Wednesday, January 6, 2021

Reduce food waste with this 30 day challenge

We look at January 1st as a new chapter, a time to start fresh. However, if you find the idea of drafting up a new list of New Year’s resolutions a bit too abstract, our 30-day wasted food challenge might be a fit, focusing on doing small tasks each day in order to build habits that will stick.

Forty percent of all food produced in the US goes uneaten. Wasted food is a major contributor to multiple environmental and social problems that we face today – and most of this waste is happening right under our noses! ReFED estimates US households alone waste 76 billion pounds of food annually, costing each household an average of $1,800 per year!

Throughout January, we’ll be leading you through a 30-day wasted food challenge. You can accomplish this challenge in a number of ways, and by the end, we will help you throw away less food in your kitchen, save money, and benefit our environment.

  • Week 1: Recognize what food you’re already throwing away
  • Week 2: Develop a plan
  • Week 3: Take action
  • Week 4: Reflect

Week 1: Recognize What Food You’re Already Throwing Away
Spend the first few days of your challenge jotting down all of the food you throw away – uneaten leftovers, scraps from dinner, food that’s gone bad, etc. This will help you gain a sense of what, why, and how food is getting wasted through the course of your normal day.
Pro tip: Take photos and share! Public accountability can help you stick to your goals. You’ll probably even gain a few supporters along the way, rooting you on!

Week 2: Develop a Plan
Now that you know where your waste is coming from, you can research ways to avoid it! Spend time getting familiar with ways to avoid wasting food.

Some examples:

  • Start meal planning for the week ahead. Paired with a shopping list, this can help reduce overbuying at the grocery store and take the guess work out of each night’s food choices.
  • Look up creative ways to store and display your leftovers, and incorporate an “Eat This First” container or area so you can prioritize items before they go bad.
  • Watch this video to learn about meal planning, storage, and prep tips with Tompkins County.
  • Expand your recipe collection with recipes that incorporate commonly wasted foods such as peels, roots, trimmings, and bones.
  • Practice preserving food via freezing, jarring, or pickling.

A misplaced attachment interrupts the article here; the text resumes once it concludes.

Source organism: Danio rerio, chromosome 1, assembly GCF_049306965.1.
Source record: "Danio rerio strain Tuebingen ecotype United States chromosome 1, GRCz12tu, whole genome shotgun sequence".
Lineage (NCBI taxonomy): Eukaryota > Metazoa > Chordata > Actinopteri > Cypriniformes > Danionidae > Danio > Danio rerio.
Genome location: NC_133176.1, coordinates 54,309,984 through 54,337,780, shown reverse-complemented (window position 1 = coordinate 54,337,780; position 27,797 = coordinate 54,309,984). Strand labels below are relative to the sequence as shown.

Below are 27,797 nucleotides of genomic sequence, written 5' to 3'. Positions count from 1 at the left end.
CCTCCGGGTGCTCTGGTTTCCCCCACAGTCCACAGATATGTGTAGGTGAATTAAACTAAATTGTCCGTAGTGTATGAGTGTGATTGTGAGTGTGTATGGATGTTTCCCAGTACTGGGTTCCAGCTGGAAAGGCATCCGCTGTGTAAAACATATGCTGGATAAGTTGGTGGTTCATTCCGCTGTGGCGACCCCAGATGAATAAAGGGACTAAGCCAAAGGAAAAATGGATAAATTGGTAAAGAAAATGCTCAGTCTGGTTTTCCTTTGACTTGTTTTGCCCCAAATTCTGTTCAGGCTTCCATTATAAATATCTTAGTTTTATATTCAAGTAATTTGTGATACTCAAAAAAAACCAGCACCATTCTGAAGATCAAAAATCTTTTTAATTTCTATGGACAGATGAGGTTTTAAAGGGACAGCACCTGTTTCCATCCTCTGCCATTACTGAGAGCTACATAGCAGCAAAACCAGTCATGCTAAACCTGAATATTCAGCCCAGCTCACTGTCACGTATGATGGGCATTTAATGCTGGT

• Learn the difference between “sell by,” “use by,” “best by,” and expiration dates.

Week 3: Take Action
Use your new-found knowledge and apply these techniques to real life. For the next two weeks, work hard on implementing the strategies you’ve learned to minimize the amount of food you throw out. Pack up those leftovers, designate a day for meal prep, and figure out your perfect serving size. The world is your oyster!

“Oh no, I messed up!”
Don’t panic! We’re aiming for progress, not perfection. Learn from any mishaps, and pick the momentum back up at your next meal!

Week 4: Reflect
Look at what you’ve managed to accomplish across this past month with a little planning and a fresh perspective! You can now assess the lessons you’ve learned and use them to help you implement new habits and waste reduction techniques to waste less food.

Share with others. Now that you’ve successfully chomped through this 30-day challenge, share your journey with the world. You can help others! Post tips and tricks, favorite recipes, or things that may have surprised you along the way to encourage friends and family to join the challenge themselves!

Let us know how you’re doing at

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Information attributed to NYSDEC is taken from press releases and news announcements from New York State's Department of Environmental Conservation.


3 Responses

  1. Phil Fitzpatrick says:

    It would be interesting to know how much of the wasted forty percent is domestic and how much is commercial.

  2. Marion Cole says:

    How would you compost when you live in a rural area that has bears, coyotes, squirrels, etc. I have tried many times and my compost get eaten, plus Gods critters have to eat also but I love seeing them but they create a hazard. I tried barrels, no success, even a rotating one, they still try. Thank you

  3. Charlie Stehlin says:

    Food waste? To think of all the material waste on top of this! I live in the burbs, and if some people saw how much is thrown out each week just in my neighborhood alone…they would freak! Or maybe not as nothing shocks us anymore, but geez. I cannot believe all of the trash every week in my neighborhood, it just spills over from nearly every garbage container placed in front of homes. We waste a lot!! It’s no wonder the dumps are reaching higher towards the clouds as the days go passing by. At least food is compostable!

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